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Remembering Ballet Dancer Alicia Alonso


The Cuban ballet giant Alicia Alonso died at the age of 98 this past week. She was known for her flawless technique, the way she became the role she danced, even after a detached retina left her with chronic vision problems. Alonso also helped establish the National Ballet of Cuba and was a cultural and political emissary for the communist country. Here's NPR's Neda Ulaby on her complex legacy.

NEDA ULABY, BYLINE: Madame Alonso was all face, eyes, long, powerful limbs and an eloquent voice for Cuba.


ALICIA ALONSO: Our country likes dancing very much. I think it's part of our characteristic that sometimes you need more than speech or talk. Actually, we move. We say it with gesture.

ULABY: The daughter of an army officer, she came to the U.S. as a teenager to study at the School of American Ballet. She was soon a bona fide star celebrated by the world's greatest choreographers. But Alonso's sight soon began to fail. The woman famous for interpreting Giselle and the Black Swan was soon confined to bed, says Kevin McKenzie. He runs American Ballet Theatre, where she danced for years.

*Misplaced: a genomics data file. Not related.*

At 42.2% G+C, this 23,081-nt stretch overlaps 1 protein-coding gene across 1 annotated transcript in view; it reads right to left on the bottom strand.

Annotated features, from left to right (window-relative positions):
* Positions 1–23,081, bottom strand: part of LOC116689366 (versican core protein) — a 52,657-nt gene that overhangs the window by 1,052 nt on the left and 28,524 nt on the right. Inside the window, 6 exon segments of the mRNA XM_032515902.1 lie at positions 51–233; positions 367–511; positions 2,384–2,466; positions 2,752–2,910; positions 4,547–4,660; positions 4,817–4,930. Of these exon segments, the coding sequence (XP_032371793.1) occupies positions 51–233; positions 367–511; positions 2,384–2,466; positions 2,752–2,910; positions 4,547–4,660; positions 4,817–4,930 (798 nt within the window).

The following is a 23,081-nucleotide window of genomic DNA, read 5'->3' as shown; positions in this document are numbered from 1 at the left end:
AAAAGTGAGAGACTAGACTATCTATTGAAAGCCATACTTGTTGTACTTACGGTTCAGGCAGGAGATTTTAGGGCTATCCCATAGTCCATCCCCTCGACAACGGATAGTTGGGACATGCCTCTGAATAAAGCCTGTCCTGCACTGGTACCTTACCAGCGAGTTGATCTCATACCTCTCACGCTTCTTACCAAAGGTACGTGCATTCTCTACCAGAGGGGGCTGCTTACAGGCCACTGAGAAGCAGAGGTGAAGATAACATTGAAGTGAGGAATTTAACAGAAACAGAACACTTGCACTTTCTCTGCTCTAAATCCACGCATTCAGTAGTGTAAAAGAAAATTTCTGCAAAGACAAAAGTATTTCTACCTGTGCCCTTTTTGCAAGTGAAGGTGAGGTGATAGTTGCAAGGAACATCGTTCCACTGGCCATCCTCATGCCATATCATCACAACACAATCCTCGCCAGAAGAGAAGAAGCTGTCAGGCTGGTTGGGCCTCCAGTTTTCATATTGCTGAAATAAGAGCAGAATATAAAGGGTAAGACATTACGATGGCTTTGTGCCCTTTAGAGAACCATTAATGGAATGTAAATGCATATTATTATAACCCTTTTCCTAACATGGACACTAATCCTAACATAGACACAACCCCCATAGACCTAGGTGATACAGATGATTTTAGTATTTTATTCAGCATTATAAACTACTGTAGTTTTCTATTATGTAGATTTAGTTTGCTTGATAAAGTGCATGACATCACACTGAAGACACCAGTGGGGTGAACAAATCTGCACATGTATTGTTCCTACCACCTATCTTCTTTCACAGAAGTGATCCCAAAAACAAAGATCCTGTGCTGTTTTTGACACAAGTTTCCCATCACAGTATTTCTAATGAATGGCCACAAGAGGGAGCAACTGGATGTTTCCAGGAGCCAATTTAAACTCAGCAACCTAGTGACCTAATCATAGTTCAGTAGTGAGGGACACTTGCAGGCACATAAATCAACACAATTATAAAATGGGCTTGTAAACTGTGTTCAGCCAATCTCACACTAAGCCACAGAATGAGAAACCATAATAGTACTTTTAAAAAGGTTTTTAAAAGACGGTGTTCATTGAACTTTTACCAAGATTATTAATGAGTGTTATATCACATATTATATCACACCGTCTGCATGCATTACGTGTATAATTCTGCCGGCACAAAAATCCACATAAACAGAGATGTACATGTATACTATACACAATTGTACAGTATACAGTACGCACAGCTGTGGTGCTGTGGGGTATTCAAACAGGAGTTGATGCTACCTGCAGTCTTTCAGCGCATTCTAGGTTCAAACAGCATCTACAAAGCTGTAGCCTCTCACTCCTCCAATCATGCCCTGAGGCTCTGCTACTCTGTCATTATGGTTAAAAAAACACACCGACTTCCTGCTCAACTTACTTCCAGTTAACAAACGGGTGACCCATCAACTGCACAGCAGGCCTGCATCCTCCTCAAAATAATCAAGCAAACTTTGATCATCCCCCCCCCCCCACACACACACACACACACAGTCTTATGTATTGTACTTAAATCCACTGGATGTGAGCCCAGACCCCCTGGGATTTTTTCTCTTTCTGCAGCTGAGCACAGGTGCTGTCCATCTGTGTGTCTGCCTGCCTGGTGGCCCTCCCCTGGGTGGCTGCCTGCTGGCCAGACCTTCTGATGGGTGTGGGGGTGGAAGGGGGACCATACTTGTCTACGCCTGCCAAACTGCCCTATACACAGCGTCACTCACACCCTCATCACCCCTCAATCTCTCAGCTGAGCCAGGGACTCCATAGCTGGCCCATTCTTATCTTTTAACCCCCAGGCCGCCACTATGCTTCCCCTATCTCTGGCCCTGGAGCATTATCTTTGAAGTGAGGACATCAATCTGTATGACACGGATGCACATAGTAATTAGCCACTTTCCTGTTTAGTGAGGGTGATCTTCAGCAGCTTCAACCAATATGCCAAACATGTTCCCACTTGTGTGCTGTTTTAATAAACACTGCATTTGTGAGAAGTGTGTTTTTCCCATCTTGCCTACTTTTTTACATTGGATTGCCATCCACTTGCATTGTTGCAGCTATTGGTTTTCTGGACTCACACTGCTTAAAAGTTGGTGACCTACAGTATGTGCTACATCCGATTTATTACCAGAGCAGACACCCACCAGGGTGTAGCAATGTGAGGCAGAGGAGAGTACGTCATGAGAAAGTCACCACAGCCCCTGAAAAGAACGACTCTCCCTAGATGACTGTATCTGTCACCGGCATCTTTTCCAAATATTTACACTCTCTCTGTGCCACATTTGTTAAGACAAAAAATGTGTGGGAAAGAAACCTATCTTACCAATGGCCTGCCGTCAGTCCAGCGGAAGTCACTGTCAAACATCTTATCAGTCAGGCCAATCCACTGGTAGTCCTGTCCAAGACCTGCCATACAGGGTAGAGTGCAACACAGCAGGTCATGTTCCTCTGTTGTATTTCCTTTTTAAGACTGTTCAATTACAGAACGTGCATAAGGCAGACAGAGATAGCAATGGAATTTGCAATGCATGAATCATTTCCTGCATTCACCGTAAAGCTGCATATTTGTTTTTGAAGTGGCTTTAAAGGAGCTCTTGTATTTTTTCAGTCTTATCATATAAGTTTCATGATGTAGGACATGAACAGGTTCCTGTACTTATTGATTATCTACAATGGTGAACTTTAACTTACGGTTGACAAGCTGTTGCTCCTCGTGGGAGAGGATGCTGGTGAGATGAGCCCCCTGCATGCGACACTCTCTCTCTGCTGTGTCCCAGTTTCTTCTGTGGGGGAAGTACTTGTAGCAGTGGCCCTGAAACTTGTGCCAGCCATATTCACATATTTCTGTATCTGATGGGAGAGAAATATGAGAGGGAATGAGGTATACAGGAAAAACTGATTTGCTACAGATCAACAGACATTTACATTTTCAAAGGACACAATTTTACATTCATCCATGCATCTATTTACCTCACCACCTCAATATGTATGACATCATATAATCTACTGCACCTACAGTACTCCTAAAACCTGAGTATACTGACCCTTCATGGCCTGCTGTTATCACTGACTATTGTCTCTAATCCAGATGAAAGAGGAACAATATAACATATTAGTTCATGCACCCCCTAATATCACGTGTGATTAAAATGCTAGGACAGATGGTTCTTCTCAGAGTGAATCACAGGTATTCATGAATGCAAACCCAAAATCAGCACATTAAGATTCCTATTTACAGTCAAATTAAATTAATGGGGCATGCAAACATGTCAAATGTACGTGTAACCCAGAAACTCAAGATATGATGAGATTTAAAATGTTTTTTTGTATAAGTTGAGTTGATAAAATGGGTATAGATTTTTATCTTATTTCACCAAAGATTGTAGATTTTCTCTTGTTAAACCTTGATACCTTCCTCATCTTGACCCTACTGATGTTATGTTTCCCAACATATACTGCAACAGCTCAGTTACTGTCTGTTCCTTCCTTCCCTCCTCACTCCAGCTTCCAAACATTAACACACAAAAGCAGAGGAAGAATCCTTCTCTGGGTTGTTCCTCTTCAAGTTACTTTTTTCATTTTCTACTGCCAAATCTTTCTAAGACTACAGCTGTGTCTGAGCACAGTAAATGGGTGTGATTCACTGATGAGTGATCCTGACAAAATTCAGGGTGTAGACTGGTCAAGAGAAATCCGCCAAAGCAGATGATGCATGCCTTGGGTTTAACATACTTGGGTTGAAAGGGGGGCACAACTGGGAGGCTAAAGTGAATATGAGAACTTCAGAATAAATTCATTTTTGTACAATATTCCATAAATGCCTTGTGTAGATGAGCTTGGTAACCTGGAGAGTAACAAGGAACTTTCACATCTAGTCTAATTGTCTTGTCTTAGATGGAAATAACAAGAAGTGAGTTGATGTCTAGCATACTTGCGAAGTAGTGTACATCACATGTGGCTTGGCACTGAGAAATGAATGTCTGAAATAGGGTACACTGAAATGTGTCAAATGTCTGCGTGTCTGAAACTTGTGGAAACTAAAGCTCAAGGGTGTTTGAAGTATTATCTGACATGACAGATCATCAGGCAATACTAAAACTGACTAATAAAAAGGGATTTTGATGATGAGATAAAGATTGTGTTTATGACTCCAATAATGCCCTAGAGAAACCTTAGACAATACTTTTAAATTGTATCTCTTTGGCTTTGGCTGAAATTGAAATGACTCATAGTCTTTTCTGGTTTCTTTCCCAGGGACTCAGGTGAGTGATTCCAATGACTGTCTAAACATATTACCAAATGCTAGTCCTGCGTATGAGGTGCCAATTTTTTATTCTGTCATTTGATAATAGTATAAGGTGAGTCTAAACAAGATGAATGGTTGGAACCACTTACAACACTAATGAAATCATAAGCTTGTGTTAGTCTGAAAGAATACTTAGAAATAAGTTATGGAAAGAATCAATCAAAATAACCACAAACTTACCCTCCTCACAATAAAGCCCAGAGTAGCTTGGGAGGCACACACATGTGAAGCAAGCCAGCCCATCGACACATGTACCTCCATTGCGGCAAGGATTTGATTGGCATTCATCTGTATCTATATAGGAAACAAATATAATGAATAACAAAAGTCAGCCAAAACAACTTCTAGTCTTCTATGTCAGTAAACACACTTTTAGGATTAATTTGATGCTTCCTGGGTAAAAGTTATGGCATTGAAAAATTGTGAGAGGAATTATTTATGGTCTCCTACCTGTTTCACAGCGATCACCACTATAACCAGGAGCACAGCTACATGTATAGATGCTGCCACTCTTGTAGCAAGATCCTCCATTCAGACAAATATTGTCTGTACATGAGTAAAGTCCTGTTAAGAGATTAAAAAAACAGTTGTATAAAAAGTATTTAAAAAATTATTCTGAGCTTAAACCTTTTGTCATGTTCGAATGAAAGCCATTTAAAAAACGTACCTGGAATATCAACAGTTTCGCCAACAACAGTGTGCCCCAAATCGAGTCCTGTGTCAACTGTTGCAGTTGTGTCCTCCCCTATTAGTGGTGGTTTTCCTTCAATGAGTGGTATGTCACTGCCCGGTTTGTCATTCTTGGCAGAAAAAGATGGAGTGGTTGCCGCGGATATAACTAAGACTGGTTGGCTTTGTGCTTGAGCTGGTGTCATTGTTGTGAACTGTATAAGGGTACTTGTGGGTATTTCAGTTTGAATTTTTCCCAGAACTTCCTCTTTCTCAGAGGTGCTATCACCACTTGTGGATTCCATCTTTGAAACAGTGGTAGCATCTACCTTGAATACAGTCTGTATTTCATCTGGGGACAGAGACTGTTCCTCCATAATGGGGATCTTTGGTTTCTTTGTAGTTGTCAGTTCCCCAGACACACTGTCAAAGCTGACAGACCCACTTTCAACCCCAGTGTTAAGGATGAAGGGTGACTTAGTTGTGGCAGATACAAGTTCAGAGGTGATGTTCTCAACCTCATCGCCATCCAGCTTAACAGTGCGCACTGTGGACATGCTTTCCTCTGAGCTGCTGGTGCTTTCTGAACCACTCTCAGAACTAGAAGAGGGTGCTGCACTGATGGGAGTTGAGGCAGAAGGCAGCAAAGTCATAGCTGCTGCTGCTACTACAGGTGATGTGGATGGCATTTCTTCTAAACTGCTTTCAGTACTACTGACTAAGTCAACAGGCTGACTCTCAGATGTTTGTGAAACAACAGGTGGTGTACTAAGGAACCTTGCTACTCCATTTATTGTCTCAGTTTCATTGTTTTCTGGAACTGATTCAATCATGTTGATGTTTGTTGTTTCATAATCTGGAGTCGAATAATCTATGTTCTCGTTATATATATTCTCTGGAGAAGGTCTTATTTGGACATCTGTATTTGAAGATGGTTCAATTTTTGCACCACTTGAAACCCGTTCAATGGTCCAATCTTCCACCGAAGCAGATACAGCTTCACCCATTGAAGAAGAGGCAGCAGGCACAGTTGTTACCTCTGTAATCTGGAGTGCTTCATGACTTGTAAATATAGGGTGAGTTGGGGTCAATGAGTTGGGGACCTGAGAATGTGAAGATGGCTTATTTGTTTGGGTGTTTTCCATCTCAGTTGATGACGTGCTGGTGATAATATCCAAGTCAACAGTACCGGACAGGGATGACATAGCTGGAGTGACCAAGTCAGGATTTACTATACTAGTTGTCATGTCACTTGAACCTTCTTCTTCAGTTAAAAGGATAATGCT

KEVIN MCKENZIE: She wasn't allowed to cry or laugh or do anything extreme that would, I guess, get her blood pressure up.

ULABY: Alonso practiced choreography by dancing her fingers on her bedsheets.

MCKENZIE: She said, I would feel it in my hands. I would imagine it.

ULABY: Even with limited vision, Alonso was able to triumph onstage. But she missed Cuba. She returned in the late 1940s. After the revolution, she started the country's national ballet, which became internationally renowned. With her dancers, Alonso was among the few to perform to wild acclaim in both the West and the Soviet Union.

Her principal dancer, Loipa Araujo, spoke to NPR in 1991.


LOIPA ARAUJO: She's the power plant of that company. She just gives energy, and she pushes you. And we can never say we're tired because she's never tired (laughter).

ULABY: Alicia Alonso's face appeared on Cuban postage stamps, and she became a symbol of the country's cultural identity, but that meant getting labeled as a political tool. Some of her dancers defected. Others criticized Alonso for dancing well into her 80s.


ALONSO: There is something fantastic about age.

ULABY: Glamorous and indomitable Alicia Alonso on NPR in 1978.


ALONSO: If you ask doctors, they say age is a very elastic thing. It's all good at any age.

ULABY: To this day, says American Ballet Theatre's Kevin McKenzie, young ballet dancers who want to learn extraordinary techniques should do one thing - watch videos of Alicia Alonso, a dancer of the Americas and for the ages.

Neda Ulaby, NPR News. Transcript provided by NPR, Copyright NPR.

Neda Ulaby reports on arts, entertainment, and cultural trends for NPR's Arts Desk.
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